Public health interventions should consider cultural influences. There are many times that we, as scientist, humanitarians, and public health advocates, forget that other individuals do not have the same knowledge base that we do. Therefore, my initial instinct would be to design a phenomenological qualitative study to understand current knowledge and perceptions.
I would approach the population and ask if they are aware of the consequences of risky sexual behaviour and that disco matangas presents a scenario that may put them at risk for HIV transmission or pregnancies? If they are aware of this information, why do they continue to go? The majority of the population has mobile phones, so is there a number that they would want to call if they were in danger? I would further probe and ask for their solutions to the problem.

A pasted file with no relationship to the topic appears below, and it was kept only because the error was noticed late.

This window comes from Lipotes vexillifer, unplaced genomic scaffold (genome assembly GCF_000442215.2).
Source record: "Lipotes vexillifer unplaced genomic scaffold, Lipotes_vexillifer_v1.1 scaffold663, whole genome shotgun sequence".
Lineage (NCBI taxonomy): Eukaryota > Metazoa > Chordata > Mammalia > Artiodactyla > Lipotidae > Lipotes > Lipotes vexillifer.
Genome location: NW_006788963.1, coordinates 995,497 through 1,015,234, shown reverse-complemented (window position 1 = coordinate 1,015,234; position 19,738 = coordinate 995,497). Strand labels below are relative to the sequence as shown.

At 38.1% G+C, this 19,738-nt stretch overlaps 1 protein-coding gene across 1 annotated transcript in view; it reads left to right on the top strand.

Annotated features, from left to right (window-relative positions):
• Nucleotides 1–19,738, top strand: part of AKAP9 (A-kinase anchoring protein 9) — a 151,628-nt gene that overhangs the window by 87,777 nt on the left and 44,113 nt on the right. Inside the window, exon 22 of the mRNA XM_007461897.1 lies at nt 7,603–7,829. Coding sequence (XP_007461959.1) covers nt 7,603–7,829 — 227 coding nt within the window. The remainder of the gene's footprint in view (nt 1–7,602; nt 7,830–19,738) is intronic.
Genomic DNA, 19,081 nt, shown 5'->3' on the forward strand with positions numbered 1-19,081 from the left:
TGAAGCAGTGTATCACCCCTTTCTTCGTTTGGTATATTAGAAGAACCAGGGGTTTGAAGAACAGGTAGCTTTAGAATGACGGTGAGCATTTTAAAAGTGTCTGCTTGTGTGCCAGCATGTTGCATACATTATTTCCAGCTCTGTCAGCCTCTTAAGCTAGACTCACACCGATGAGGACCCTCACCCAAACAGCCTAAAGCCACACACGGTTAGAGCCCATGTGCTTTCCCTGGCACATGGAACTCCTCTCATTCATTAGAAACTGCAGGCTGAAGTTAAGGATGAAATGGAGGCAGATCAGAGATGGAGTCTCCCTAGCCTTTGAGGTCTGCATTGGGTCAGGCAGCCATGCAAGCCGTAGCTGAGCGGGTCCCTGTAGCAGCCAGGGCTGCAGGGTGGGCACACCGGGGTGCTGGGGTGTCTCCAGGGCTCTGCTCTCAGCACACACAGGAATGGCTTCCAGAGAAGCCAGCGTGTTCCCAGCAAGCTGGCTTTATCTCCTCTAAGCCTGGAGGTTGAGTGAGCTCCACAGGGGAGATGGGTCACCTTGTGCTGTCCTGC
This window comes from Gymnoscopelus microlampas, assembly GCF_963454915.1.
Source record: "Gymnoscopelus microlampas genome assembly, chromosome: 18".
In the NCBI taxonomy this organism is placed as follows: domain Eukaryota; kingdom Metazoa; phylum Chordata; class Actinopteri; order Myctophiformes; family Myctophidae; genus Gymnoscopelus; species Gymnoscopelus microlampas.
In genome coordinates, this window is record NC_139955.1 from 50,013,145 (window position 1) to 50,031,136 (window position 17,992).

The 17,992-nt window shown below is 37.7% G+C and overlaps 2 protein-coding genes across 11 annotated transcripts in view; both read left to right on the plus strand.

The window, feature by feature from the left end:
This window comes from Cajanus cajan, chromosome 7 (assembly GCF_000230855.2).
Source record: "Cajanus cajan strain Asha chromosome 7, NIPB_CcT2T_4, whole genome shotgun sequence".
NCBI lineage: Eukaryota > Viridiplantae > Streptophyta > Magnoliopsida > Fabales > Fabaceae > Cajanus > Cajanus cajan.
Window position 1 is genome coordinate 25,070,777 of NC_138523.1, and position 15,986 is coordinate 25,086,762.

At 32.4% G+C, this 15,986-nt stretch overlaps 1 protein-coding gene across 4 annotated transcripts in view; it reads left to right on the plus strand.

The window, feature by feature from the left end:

Researchers from the Western world come from such a different, individualistic perspective, but Western Kenya is a collectivist society and we should integrate these societal perspectives into our interventions. Is there someone that could disseminate the message better than us – as researchers or as an outside influence?
My initial instincts are to design an intervention for disco matangas to introduce education on risky sexual behaviour to adolescents and their parents. Unfortunately, this may not be effective. The better approach for involvement would be to include grandparents, because grandparents often live with and spend more time with the children who are attending these events.